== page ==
Teaching & Student Work

Students create video demonstrations of unique mobile apps designed to engage community

Students design digital products for mobile application that add to or expand on Greenville’s sense of place through additional programming (or activity). Students choose a local partner to work with and define goals and frame project for conceptualization and development. Students must consider the needs of their partner as well as the end user of their application (often these are not the same people).

In this project, we discuss concepts of UI (user-interface design) and UX (user-experience design) and work with digital prototyping tools such as Adobe XD. Additionally, concepts and techniques for designing for digital environments such as wireframing, prototyping, and user-testing are introduced to support design development.

Work was completed by junior graphic design students at East Carolina University, Graphic Design, School of Art + Design.


Citizen Makers Workshop at the 20th Anniversary National Gathering of Imagining America

I presented and ran a new engagement workshop with conference attendees titled Citizen Makers in Community Design Intervention + Action at the Imagining America 20th Anniversary National Conference this fall in Albuquerque, New Mexico, October 18-20, 2019.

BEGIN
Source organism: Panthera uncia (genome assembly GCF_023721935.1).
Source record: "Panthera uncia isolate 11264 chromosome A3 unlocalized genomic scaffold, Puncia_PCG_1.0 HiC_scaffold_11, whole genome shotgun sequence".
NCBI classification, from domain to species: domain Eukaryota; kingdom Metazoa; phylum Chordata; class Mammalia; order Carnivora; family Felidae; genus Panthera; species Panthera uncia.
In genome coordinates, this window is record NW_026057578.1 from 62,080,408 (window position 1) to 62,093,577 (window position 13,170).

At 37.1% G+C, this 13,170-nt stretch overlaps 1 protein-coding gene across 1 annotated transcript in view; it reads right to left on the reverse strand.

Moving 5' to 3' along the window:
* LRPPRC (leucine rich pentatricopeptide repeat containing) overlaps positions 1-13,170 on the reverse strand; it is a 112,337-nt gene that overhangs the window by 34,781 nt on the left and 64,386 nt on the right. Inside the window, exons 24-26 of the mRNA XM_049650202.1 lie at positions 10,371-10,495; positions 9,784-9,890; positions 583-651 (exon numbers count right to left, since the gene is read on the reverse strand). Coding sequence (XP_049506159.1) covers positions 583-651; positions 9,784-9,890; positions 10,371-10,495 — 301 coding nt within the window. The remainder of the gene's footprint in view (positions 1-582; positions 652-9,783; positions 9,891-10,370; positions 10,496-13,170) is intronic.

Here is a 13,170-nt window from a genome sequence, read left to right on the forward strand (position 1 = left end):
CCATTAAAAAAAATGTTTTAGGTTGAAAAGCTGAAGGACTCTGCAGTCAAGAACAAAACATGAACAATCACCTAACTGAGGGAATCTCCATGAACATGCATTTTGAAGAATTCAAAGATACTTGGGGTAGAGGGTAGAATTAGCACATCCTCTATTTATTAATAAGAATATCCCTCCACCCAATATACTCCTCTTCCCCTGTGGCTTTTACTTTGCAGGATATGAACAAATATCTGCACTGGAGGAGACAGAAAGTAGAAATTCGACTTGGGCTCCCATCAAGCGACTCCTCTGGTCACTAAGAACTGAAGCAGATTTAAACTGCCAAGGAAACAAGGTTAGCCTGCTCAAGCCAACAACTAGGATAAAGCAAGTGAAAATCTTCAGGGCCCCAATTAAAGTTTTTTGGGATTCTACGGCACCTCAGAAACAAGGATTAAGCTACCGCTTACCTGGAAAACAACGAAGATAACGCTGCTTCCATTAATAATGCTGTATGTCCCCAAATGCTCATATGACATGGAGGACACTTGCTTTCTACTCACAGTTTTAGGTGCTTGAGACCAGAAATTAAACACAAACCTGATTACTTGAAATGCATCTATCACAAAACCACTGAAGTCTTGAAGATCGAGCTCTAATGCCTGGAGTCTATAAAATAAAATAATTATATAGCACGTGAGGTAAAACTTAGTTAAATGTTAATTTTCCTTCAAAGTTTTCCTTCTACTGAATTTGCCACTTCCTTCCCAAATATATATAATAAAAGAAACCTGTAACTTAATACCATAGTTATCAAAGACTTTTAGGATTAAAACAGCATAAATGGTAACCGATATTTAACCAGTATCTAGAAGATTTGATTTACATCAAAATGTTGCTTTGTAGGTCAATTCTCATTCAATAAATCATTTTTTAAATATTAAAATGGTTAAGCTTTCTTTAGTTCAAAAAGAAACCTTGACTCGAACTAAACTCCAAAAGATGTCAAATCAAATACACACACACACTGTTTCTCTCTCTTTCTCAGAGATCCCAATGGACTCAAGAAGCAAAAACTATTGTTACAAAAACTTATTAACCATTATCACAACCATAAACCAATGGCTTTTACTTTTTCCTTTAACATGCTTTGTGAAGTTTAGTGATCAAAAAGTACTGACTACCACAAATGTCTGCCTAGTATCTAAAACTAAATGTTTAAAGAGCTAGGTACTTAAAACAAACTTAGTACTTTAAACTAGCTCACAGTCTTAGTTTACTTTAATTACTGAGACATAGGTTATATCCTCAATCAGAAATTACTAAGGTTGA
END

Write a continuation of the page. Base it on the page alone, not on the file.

This collaborative and interactive workshop introduces participants to a citizen-inclusive design process that applies an open, participatory model for community engagement in design intervention and action projects. The workshop is based on a framework from my research and practice, called the Blended Perspective (see Figure 1 below), that merges social impact assessment (SIA) guidelines from the social sciences with a human-centered design approach to improve methods for assessing social impact as a major outcome of design work. [1]

Figure 1. The Blended Perspective. Copyright, Normoyle, C., 2019.

[1] Read my most recent publication in the FOURTH issue of the AIGA (American Institute of Graphic Arts) DEC (Design Educators Community) open-access scholarly journal, Dialectic Volume 2, Issue 02 (V2, I2) called A Blended Perspective: Social Impact Assessment in Graphic Design. To view the entire publication, click here:

The Citizen Makers Workshop is a tool for teaching this method of community engagement in design intervention and action projects to a wide range of audience types in an interactive and experiential way. The workshop explains how designers can work with (not for) communities through all the phases of a project. This particular strategy emphasizes the community’s ability and responsibility to actively contribute to the implementation and monitoring phases of a design intervention and action projects. This central idea, inspired by the DIY (do-it-yourself) movement, enables citizens to become producers versus consumers of their communities. Designers serve as researchers, systems thinkers, and activists for change, while community members find ownership and authorship in the work they produce.